Friday, January 11, 2008

How not to introduce a new policy: Health Canada's "new" organ donation rules for gay men

The folks at Health Canada really bungled this one. Changes were quietly made last month to formalize long-standing rules with regard to screening out "high-risk" donors from the organ donation pool in Canada.

When the media began airing or writing stories on "the changes" this week, many transplant organizations across Canada said they hadn't heard of them. The new rules made it clear that sexually active gay men, in addition to being banned for life from donating blood, would also be banned after death from donating their organs (as long as they had had sex within five years of their "donation.") Queer community organizations were justifiably furious with this latest attack on our community's collective reputation.

A new Facebook group was formed to protest the "changes."

The Official Opposition in Ottawa got in on the attack, criticizing the Harper government for making changes in secret (a very justified criticism, in truth.)

Whoever handles communications at Health Canada should probably be looking for new work. These rules were portrayed at the beginning of the week as new, when in fact the rules simply formalized what had become standard practise. The new rules outlined an all-important loophole which allowed "high-risk" groups including gay men to still donate as long as the recipient knew the risks and agreed to take the possibly life-saving organ. As of December 2007, nothing really had changed at all.

No one at Health Canada agreed to speak with reporters to clarify this when stories first started to appear. Instead, this was left up to dismayed stakeholders like the Trillium Gift of Life Network.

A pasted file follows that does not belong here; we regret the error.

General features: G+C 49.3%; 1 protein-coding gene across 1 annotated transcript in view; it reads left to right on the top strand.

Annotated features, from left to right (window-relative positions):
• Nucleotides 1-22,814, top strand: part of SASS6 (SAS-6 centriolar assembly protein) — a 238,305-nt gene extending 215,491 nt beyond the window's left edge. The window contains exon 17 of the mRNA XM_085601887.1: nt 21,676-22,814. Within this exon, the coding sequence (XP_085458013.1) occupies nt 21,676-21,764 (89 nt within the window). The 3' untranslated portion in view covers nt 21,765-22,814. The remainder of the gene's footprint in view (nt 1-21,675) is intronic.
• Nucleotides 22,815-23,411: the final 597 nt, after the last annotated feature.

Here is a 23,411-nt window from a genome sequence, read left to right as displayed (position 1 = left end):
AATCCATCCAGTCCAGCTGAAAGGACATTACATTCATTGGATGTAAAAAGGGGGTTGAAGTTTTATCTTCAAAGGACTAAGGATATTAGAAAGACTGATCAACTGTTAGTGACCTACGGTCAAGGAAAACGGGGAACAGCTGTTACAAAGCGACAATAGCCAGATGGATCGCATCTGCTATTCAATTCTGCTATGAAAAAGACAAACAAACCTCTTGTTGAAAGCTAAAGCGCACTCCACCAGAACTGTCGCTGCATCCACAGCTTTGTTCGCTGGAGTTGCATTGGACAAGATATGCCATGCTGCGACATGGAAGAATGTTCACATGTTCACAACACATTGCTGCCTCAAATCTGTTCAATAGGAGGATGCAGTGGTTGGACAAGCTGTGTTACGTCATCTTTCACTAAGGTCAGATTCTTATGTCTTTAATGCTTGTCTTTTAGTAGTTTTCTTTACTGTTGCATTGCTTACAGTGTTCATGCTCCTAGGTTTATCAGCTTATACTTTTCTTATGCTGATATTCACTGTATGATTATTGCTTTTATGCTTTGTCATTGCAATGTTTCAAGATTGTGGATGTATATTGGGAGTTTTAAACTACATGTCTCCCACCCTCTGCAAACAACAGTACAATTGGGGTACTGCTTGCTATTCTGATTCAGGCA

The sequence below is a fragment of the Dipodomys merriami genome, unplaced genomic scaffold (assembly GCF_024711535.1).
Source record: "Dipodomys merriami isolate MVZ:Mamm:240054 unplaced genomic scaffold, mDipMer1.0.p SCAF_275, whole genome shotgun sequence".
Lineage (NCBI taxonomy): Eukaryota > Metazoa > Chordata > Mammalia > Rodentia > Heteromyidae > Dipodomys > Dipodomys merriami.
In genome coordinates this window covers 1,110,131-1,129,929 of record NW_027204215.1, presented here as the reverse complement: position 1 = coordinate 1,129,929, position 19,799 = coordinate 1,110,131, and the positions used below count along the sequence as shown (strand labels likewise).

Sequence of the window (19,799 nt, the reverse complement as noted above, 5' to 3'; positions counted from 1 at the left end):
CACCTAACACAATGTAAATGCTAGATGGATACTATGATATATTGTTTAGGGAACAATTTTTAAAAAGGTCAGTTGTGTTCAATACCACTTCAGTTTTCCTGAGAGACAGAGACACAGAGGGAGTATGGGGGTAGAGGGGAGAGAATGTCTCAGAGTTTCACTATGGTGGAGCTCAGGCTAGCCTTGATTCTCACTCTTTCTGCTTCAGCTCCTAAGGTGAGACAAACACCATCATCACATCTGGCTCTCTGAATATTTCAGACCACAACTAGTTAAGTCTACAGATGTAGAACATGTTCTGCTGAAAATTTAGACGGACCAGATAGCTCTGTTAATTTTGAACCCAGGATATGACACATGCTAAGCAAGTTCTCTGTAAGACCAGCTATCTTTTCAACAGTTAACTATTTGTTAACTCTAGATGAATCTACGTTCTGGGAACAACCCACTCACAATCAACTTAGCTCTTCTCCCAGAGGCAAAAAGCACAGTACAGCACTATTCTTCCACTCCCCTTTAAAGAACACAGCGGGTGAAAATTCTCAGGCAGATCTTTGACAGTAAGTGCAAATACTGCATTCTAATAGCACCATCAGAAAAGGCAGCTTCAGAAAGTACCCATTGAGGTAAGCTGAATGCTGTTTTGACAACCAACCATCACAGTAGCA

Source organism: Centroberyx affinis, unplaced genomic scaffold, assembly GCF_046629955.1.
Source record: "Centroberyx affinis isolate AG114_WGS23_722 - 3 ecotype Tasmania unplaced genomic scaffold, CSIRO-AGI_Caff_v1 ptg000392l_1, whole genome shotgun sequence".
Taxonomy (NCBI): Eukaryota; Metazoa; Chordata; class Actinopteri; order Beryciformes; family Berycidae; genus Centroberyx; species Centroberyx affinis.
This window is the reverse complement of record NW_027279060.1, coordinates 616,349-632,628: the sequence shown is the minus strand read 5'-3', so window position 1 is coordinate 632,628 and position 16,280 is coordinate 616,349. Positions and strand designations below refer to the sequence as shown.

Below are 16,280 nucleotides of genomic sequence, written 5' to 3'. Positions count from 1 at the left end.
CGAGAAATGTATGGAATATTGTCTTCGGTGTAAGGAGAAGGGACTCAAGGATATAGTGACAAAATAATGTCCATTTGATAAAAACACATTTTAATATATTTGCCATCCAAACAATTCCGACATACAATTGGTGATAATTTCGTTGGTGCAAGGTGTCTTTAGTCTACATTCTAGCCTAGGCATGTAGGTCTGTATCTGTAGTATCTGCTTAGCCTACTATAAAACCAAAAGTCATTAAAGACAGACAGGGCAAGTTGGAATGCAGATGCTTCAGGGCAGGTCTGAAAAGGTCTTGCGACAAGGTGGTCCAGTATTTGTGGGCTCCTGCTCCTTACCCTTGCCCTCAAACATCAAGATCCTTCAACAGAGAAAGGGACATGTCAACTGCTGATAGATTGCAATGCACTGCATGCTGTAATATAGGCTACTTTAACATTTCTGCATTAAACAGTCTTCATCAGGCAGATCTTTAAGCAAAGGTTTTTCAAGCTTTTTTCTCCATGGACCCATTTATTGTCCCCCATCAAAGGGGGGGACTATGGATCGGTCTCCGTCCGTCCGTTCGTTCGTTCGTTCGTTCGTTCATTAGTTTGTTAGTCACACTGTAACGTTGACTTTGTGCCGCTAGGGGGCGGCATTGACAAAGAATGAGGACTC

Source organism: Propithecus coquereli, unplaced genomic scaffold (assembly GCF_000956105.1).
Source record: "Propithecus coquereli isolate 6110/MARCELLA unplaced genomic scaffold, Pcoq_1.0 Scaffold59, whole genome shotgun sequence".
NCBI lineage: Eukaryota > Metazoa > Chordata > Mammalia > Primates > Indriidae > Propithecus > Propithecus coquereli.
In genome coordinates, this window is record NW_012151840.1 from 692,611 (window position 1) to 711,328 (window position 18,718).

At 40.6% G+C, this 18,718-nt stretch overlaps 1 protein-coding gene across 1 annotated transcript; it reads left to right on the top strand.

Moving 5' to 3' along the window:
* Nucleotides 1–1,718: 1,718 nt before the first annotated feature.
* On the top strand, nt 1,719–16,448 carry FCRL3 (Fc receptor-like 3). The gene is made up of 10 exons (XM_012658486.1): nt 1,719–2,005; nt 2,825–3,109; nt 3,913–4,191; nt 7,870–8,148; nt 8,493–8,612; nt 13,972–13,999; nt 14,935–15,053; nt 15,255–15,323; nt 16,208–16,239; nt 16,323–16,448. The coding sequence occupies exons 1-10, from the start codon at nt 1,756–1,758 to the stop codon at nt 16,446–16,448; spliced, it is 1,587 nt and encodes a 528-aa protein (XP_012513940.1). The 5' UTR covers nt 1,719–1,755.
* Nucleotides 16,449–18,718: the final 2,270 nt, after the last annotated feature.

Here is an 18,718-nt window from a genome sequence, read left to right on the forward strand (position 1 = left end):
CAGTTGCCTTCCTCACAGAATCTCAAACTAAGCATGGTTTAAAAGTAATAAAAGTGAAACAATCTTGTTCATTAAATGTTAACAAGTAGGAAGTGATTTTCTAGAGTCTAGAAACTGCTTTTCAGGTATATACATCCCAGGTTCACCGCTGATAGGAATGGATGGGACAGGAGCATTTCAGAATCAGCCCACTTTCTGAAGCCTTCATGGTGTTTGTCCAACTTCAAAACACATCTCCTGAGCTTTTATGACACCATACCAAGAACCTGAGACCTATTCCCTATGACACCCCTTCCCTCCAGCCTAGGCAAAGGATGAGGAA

The medical director for Canada's largest multi-organ transplant program, Dr. Gary Levy, confused matters when he first criticized the new rules as unfair, only to print this column in today's Globe & Mail which partially clarified the situation.

The new five-year rule is simply dumb. There is no way to effectively enforce it. Furthermore, why would doctors waste their time finding out the sexual history of a dead gay man when the loophole which allows them to use his organs exists? Health Canada should simply have instituted a lifetime ban like Canada Blood Services, with the loophole intact. Now both the five-year rule and the lifetime ban have been exposed as arbitrary and unscientific.

I don't quibble with long-standing rules that bar sexually active gay men from donating blood. It is sadly true that gay men remain one of the highest groups for new HIV infection in Canada. It's true that the screening rules used by Canada Blood Services are heavy-handed and shut out many, many Canadians who are, in fact, not real risks. But the agency seems to be applying its overly stringent standards across the board, not just at gay men. It seems the blood-collecting agency is taking no chances, unlike the Red Cross in the past.

When I first heard this week that gay men would be "banned" from donating organs, I immediately tore up my organ donor card in frustration. I'm sure thousands of gay men across the country did the same. How tragic when there has been, in fact, no change to the rules governing organ donations at all. I'll have to get another organ donor card, but I'm not sure when and where I'll do this.

This is the end result of a truly bungled media communications job. Heads should roll at Health Canada and Tory Health Minister Tony Clement should be held to account for this fiasco.

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